- A Full Service Bank: How BCCI stole millions around the world by James Ring Adams and Douglas Frantz
Simon and Schuster, 381 pp, £16.99, April 1992, ISBN 0 671 71133 4
- Bankrupt: The BCCI Fraud by Nick Kochan and Bob Whittington
Gollancz, 234 pp, £4.99, November 1991, ISBN 0 575 05279 1
- The BCCI Affair: A Report to The Senate Committee on Foreign Relations by Senators John Kerry and Hank Brown
US Senate Foreign Relations Committee, 800 pp, September 1992, ISBN 0 00 000097 3
- Inquiry into the Supervision of the Bank of Credit and Commerce International by Lord Justice Bingham
HMSO, 218 pp, £19.30, October 1992, ISBN 0 10 219893 4
When the Bank of Credit and Commerce International was closed down on 5 July 1991, a million people throughout the world lost their deposits. Many of the losers were from the Third World; small businessmen who had struggled to make a living in countries other than their own, and who had been impressed by BCCI’s multilingual staff and its often-trumpeted concern for the starving millions.
No previous bank collapse has caused so much distress. Many of the Shocked depositors believed for a short while that their tragedy was the result of an act of God, or at least of some financial misfortune, such as a Stock Exchange crash, which could not have been foreseen. But as the months dragged on without a penny compensation, and as the articles and books and reports started to be published, the astonishing truth emerged. The BCCI scandal had nothing to do with misfortune. It was the result of systematic fraud, conducted by what the New York District Attorney called ‘a corrupt and criminal organisation’ over a period of nearly twenty years.
The mastermind behind the fraud was Agha Hassan Abedi. Abedi had what is known inside banks as charisma and outside banks as a nice line in drivel. He ‘inspired’ his staff to work hard by writing them homilies about God and loyalty. ‘It is in the medium of giving,’ he wrote, ‘that life flows into life, and God’s divinity in all its embracing fullness, shines and rains softly, smoothly and blissfully on His Creation.’ That sort of thing impressed the entrepreneurs who made their names in the Eighties. Anita Roddick, for instance, whose Body Shop is one of the few such enterprises which has not yet gone bust, proudly quoted a slice of Abedi gibberish in her modest account of her magnificent achievements. Abedi’s blarney was always aimed upwards, at the great minds and hearts of world society, and for that reason was consistently successful.
His insights were few, but he made the most of them. First among them was the understanding that there was an awful lot of money floating around in the Gulf sheikhdoms. From his native Pakistan, Abedi made a bee-line for Abu Dhabi, the richest of those states, and wove his ridiculous spell round the billionaire Sheikh Zayed and the millionaire families who formed his court. In exchange for the millions necessary to start the bank which was his life’s dream, Abedi could provide anything those families wanted. Senator Kerry’s report reveals:
The prostitution handled by BCCI was carried over from practices originally instituted by Abedi at the United Bank, when, working with a woman, Begum Ashgari Rahim, he cemented his relationship with the Al-Nahyan family of Abu Dhabi through providing them with Pakistani prostitutes ... She first won the favours or attention of the ruling family by arranging to get virgin women from the villages from ages 16 to 20. Rahim would make payments to their families, take the teenaged girls into the cities and there taught them how to dress and how to act, including the correct mannerisms appropriate to their intended roles as short-term sexual companions for the sheikhs ... There was substantial competition among clothiers and jewellers for her business.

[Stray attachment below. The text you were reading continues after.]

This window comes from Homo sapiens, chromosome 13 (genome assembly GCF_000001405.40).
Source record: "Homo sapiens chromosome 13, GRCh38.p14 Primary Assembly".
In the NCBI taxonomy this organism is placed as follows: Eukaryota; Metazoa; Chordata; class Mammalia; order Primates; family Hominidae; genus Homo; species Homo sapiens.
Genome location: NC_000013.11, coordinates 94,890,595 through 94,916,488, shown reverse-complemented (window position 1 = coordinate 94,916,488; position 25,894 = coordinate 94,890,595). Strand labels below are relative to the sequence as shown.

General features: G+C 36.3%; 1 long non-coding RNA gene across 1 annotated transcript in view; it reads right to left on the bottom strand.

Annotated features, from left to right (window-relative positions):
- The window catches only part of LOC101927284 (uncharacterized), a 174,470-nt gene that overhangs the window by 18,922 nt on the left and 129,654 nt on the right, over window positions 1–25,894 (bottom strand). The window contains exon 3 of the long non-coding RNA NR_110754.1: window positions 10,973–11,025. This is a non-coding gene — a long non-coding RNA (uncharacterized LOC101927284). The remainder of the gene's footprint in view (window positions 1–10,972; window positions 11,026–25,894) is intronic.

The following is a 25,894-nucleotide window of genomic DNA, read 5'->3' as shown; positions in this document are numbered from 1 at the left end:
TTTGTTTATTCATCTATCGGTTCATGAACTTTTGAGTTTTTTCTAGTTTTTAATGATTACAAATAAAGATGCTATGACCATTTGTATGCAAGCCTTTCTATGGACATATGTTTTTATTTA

This sort of thing worked wonders, and before long the Abu Dhabi sheikhs were putting up the money for the new bank. But Abedi was not satisfied with a nice little earner in the Middle East. He wanted to win to his divine mission the most important people in the Western world. The basic principle which drove him on was that important people make the important decisions, and even the most important people have their price. The price for Bert Lance, a close friend of President Carter, and briefly a member of Carter’s Administration, was obvious. Poor Bert had got into trouble with his own bank at home in Georgia and owed about three million dollars. Abedi lent him the three million. It was never repaid of course, but the two men were firm friends for life. Another much more distinguished convert was Clark Clifford, the beautifully-spoken lawyer who had been a friend of the Kennedys and Defence Secretary to Lyndon Johnson. When Abedi first met him Clifford was looking for a cause – especially if it had a few million dollars attached to it. Adams and Frantz describe in detail one deal in which Clifford and his partner Robert Altman, well-known in Washington social circles since he was married to Wonderwoman, bought and sold shares through BCCI and ended up with $9.8m in their pockets. Kerry reveals that Clifford’s and Altman’s firm was paid some $45m in legal fees by BCCI. That sort of money persuaded Clifford to help BCCI to take over the biggest bank in Washington, through a number of not so subtle devices, despite being told by US Government regulators that they could do no such thing.